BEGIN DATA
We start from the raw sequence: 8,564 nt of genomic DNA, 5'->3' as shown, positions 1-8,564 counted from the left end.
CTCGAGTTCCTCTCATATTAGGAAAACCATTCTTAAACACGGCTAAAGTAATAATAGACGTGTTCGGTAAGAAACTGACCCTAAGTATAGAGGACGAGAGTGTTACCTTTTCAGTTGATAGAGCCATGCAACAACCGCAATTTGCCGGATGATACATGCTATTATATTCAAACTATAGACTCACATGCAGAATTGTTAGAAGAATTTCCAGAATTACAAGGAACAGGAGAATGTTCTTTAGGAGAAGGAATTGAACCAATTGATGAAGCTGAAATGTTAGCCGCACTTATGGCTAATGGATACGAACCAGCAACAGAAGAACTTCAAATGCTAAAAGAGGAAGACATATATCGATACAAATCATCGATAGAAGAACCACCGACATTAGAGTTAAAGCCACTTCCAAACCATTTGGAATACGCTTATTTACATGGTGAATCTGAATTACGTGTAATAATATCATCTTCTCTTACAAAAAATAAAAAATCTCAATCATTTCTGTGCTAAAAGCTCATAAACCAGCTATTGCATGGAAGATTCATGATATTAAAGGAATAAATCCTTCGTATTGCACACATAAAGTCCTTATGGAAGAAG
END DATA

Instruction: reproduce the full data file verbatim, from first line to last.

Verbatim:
We start from the raw sequence: 8,564 nt of genomic DNA, 5'->3' as shown, positions 1-8,564 counted from the left end.
CTCGAGTTCCTCTCATATTAGGAAAACCATTCTTAAACACGGCTAAAGTAATAATAGACGTGTTCGGTAAGAAACTGACCCTAAGTATAGAGGACGAGAGTGTTACCTTTTCAGTTGATAGAGCCATGCAACAACCGCAATTTGCCGGATGATACATGCTATTATATTCAAACTATAGACTCACATGCAGAATTGTTAGAAGAATTTCCAGAATTACAAGGAACAGGAGAATGTTCTTTAGGAGAAGGAATTGAACCAATTGATGAAGCTGAAATGTTAGCCGCACTTATGGCTAATGGATACGAACCAGCAACAGAAGAACTTCAAATGCTAAAAGAGGAAGACATATATCGATACAAATCATCGATAGAAGAACCACCGACATTAGAGTTAAAGCCACTTCCAAACCATTTGGAATACGCTTATTTACATGGTGAATCTGAATTACGTGTAATAATATCATCTTCTCTTACAAAAAATAAAAAATCTCAATCATTTCTGTGCTAAAAGCTCATAAACCAGCTATTGCATGGAAGATTCATGATATTAAAGGAATAAATCCTTCGTATTGCACACATAAAGTCCTTATGGAAGAAG